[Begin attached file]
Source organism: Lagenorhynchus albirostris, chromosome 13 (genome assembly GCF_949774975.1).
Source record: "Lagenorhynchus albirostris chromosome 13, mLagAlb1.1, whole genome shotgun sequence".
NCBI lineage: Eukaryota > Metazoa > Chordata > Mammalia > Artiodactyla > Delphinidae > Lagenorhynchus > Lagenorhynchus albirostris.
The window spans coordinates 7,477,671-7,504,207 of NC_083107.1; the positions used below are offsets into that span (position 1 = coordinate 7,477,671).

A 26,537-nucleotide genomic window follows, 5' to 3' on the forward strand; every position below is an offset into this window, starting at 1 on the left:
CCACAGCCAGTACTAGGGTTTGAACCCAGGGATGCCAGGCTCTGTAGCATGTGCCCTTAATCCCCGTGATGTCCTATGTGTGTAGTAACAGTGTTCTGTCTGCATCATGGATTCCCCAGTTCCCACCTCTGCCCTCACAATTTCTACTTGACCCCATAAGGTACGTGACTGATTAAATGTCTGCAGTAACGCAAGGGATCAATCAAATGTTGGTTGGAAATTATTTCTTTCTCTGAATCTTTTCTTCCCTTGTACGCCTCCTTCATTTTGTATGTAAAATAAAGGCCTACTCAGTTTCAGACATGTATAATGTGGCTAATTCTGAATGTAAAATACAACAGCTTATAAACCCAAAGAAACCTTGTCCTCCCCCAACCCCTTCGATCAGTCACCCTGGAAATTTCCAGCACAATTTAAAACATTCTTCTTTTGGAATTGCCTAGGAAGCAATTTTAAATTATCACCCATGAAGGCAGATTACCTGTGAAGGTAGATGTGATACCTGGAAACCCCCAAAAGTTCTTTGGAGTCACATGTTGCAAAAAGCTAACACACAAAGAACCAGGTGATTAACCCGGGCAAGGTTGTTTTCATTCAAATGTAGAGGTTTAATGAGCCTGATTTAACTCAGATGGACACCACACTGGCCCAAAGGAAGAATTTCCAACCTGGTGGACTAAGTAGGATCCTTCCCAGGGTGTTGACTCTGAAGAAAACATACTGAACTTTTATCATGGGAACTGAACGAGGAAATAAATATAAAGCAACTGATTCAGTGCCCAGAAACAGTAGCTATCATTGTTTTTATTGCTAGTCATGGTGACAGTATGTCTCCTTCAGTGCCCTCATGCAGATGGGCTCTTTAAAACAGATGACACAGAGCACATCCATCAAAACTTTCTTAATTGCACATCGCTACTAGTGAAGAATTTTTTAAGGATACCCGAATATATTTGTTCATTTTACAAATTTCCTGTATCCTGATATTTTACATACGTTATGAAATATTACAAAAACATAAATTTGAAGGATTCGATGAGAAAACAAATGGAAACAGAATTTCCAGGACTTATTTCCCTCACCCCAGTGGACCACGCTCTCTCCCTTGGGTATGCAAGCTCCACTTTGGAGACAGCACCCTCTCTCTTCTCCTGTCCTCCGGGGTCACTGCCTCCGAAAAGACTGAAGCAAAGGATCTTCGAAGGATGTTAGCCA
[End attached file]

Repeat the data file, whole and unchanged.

Source organism: Lagenorhynchus albirostris, chromosome 13 (genome assembly GCF_949774975.1).
Source record: "Lagenorhynchus albirostris chromosome 13, mLagAlb1.1, whole genome shotgun sequence".
NCBI lineage: Eukaryota > Metazoa > Chordata > Mammalia > Artiodactyla > Delphinidae > Lagenorhynchus > Lagenorhynchus albirostris.
The window spans coordinates 7,477,671-7,504,207 of NC_083107.1; the positions used below are offsets into that span (position 1 = coordinate 7,477,671).

A 26,537-nucleotide genomic window follows, 5' to 3' on the forward strand; every position below is an offset into this window, starting at 1 on the left:
CCACAGCCAGTACTAGGGTTTGAACCCAGGGATGCCAGGCTCTGTAGCATGTGCCCTTAATCCCCGTGATGTCCTATGTGTGTAGTAACAGTGTTCTGTCTGCATCATGGATTCCCCAGTTCCCACCTCTGCCCTCACAATTTCTACTTGACCCCATAAGGTACGTGACTGATTAAATGTCTGCAGTAACGCAAGGGATCAATCAAATGTTGGTTGGAAATTATTTCTTTCTCTGAATCTTTTCTTCCCTTGTACGCCTCCTTCATTTTGTATGTAAAATAAAGGCCTACTCAGTTTCAGACATGTATAATGTGGCTAATTCTGAATGTAAAATACAACAGCTTATAAACCCAAAGAAACCTTGTCCTCCCCCAACCCCTTCGATCAGTCACCCTGGAAATTTCCAGCACAATTTAAAACATTCTTCTTTTGGAATTGCCTAGGAAGCAATTTTAAATTATCACCCATGAAGGCAGATTACCTGTGAAGGTAGATGTGATACCTGGAAACCCCCAAAAGTTCTTTGGAGTCACATGTTGCAAAAAGCTAACACACAAAGAACCAGGTGATTAACCCGGGCAAGGTTGTTTTCATTCAAATGTAGAGGTTTAATGAGCCTGATTTAACTCAGATGGACACCACACTGGCCCAAAGGAAGAATTTCCAACCTGGTGGACTAAGTAGGATCCTTCCCAGGGTGTTGACTCTGAAGAAAACATACTGAACTTTTATCATGGGAACTGAACGAGGAAATAAATATAAAGCAACTGATTCAGTGCCCAGAAACAGTAGCTATCATTGTTTTTATTGCTAGTCATGGTGACAGTATGTCTCCTTCAGTGCCCTCATGCAGATGGGCTCTTTAAAACAGATGACACAGAGCACATCCATCAAAACTTTCTTAATTGCACATCGCTACTAGTGAAGAATTTTTTAAGGATACCCGAATATATTTGTTCATTTTACAAATTTCCTGTATCCTGATATTTTACATACGTTATGAAATATTACAAAAACATAAATTTGAAGGATTCGATGAGAAAACAAATGGAAACAGAATTTCCAGGACTTATTTCCCTCACCCCAGTGGACCACGCTCTCTCCCTTGGGTATGCAAGCTCCACTTTGGAGACAGCACCCTCTCTCTTCTCCTGTCCTCCGGGGTCACTGCCTCCGAAAAGACTGAAGCAAAGGATCTTCGAAGGATGTTAGCCA